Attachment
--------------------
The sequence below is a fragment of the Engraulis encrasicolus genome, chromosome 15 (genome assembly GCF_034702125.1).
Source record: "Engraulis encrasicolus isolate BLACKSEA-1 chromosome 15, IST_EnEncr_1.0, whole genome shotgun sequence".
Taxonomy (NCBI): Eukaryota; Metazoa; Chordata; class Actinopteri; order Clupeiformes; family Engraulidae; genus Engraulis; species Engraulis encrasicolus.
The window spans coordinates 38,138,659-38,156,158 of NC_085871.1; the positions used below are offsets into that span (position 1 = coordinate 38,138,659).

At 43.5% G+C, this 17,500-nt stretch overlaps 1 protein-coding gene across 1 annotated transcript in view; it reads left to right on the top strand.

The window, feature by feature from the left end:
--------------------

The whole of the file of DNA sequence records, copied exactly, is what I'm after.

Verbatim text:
The sequence below is a fragment of the Engraulis encrasicolus genome, chromosome 15 (genome assembly GCF_034702125.1).
Source record: "Engraulis encrasicolus isolate BLACKSEA-1 chromosome 15, IST_EnEncr_1.0, whole genome shotgun sequence".
Taxonomy (NCBI): Eukaryota; Metazoa; Chordata; class Actinopteri; order Clupeiformes; family Engraulidae; genus Engraulis; species Engraulis encrasicolus.
The window spans coordinates 38,138,659-38,156,158 of NC_085871.1; the positions used below are offsets into that span (position 1 = coordinate 38,138,659).

At 43.5% G+C, this 17,500-nt stretch overlaps 1 protein-coding gene across 1 annotated transcript in view; it reads left to right on the top strand.

The window, feature by feature from the left end: